Atlanta officials are in a desperate scramble the next five months to spend $37 million in federal aid earmarked for the city’s poorest residents. If they fail, as much as $30 million will have to be returned to the feds after Dec. 31.

“We are going to look for the most expedient way to spend the money,” said Peggy Harper, chairwoman of the board overseeing the city’s $53 million Renewal Community. “The goal of the board is to not send any money back.”

But angry community activists and some members of the Atlanta City Council scoffed at that notion July 28 during a four-plus-hour meeting at City Hall.

The Renewal Community has spent an average of $1.3 million a year on programming since its creation in 2003. So about $37 million remains to be spent by Dec. 31.

Six years into the program, the Renewal Community has used about $7 million for administration and $7.5 million for services, and officials expect to be able to spend at least $8 million before year’s end. That leaves as much as $30 million to return to the federal government if the city can’t find agencies to spend it by Dec. 31. This comes during a period when the city is reducing funding for programs and staffing and applying to the federal government for stimulus funds to cope with the bad economy.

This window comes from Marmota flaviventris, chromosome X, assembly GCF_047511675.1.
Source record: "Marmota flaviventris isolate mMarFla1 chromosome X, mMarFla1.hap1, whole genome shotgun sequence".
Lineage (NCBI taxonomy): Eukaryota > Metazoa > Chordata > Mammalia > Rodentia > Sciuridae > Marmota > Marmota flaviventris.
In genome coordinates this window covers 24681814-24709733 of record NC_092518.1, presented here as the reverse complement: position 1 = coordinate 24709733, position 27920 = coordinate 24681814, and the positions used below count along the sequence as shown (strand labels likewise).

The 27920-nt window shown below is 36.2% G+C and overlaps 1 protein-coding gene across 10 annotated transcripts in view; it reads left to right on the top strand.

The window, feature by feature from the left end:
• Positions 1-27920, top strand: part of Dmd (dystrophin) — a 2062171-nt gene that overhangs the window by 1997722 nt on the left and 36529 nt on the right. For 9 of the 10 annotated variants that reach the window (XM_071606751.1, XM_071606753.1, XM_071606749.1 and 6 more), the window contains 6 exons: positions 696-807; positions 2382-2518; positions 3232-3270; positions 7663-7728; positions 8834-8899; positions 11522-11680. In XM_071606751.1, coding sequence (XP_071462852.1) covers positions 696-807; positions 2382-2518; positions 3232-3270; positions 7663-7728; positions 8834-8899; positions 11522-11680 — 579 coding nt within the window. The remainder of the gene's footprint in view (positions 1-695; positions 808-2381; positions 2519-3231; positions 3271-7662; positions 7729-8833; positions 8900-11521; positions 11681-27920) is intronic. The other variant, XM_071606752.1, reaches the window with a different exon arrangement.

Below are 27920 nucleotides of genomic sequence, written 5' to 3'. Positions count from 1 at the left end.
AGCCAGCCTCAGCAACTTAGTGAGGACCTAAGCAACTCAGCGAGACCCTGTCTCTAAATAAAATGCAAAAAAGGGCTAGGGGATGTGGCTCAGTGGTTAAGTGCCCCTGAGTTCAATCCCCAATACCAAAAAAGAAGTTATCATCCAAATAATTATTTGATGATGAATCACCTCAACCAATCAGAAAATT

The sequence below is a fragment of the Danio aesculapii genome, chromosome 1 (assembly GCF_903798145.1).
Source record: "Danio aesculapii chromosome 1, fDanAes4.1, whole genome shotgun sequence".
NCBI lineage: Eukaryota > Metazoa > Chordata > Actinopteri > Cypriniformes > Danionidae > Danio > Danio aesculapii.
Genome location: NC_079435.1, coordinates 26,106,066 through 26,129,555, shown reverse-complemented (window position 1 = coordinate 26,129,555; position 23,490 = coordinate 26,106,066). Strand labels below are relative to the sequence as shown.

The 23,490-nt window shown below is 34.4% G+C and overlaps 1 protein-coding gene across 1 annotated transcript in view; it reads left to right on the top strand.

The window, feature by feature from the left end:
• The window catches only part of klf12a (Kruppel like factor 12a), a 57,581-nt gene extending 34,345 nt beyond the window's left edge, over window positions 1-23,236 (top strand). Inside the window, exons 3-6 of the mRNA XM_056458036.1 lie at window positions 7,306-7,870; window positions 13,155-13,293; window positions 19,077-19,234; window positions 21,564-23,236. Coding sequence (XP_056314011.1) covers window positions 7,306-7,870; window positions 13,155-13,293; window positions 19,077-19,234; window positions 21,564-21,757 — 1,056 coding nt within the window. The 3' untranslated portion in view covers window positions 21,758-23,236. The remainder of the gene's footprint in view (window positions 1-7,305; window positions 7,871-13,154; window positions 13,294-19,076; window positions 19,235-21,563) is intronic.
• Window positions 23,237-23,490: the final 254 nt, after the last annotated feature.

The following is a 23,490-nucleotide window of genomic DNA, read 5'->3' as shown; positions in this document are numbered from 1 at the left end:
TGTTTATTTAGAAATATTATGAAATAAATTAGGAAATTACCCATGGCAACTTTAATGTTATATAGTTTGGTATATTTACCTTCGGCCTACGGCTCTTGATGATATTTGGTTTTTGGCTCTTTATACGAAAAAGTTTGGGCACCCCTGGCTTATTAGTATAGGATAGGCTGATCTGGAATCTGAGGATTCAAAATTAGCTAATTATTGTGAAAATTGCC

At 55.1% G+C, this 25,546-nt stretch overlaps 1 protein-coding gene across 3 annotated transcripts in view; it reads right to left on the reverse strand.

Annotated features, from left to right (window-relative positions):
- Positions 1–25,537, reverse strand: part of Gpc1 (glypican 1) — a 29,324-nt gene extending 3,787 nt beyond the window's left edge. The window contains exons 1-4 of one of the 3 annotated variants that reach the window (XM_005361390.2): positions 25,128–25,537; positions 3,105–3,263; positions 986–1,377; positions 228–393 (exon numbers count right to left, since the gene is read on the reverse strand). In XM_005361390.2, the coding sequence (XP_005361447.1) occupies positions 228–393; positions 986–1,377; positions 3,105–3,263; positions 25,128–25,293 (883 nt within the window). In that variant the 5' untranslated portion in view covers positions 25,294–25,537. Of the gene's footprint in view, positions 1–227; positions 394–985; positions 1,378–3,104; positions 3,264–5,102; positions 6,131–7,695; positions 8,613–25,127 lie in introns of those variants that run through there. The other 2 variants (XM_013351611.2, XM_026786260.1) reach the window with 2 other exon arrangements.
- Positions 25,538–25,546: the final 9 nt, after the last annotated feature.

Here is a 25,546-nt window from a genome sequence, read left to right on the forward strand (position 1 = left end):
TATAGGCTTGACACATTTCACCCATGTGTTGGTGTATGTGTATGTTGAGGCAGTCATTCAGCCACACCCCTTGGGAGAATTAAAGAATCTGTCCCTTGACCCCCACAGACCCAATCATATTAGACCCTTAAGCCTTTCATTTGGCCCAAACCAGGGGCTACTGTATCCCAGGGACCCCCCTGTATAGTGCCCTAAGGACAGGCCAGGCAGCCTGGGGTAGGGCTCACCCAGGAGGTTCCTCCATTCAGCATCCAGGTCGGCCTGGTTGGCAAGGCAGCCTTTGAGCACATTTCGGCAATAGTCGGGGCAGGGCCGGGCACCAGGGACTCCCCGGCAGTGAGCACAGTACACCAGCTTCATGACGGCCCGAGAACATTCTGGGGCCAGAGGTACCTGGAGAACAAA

City Council members scheduled a work session for Aug. 18 to examine whether there is a way to get the federal government to extend the deadline or find agencies to spend the money.

Harper noted the program has been tied up in red tape for much of its existence. She stressed Tuesday the problem is not finding programs or obligating money. Of the $45 million set aside for programming, $42 million has been earmarked. The problem is most of the work hasn’t been completed and won’t be by Dec. 31. Officials also said that because of the red tape required to prioritize and spend the money, it’s too late to make major changes even if new agencies come forward to spend it. All money is provided through reimbursement. So many small agencies complain they can’t afford the upfront investment.

Andy Schneggenburger with the Atlanta Housing Association of Neighborhood-Based Developers said it can take six months or more for requests for reimbursement to wind through various agencies, and city and state departments. “When you are operating on a very tight budget, that can make it debilitating,” he said.

Doug Dean, a former state representative and community activist, said it will be “borderline criminal” if Atlanta sends back Renewal Community money it should have invested in communities in need.

— John Schaffner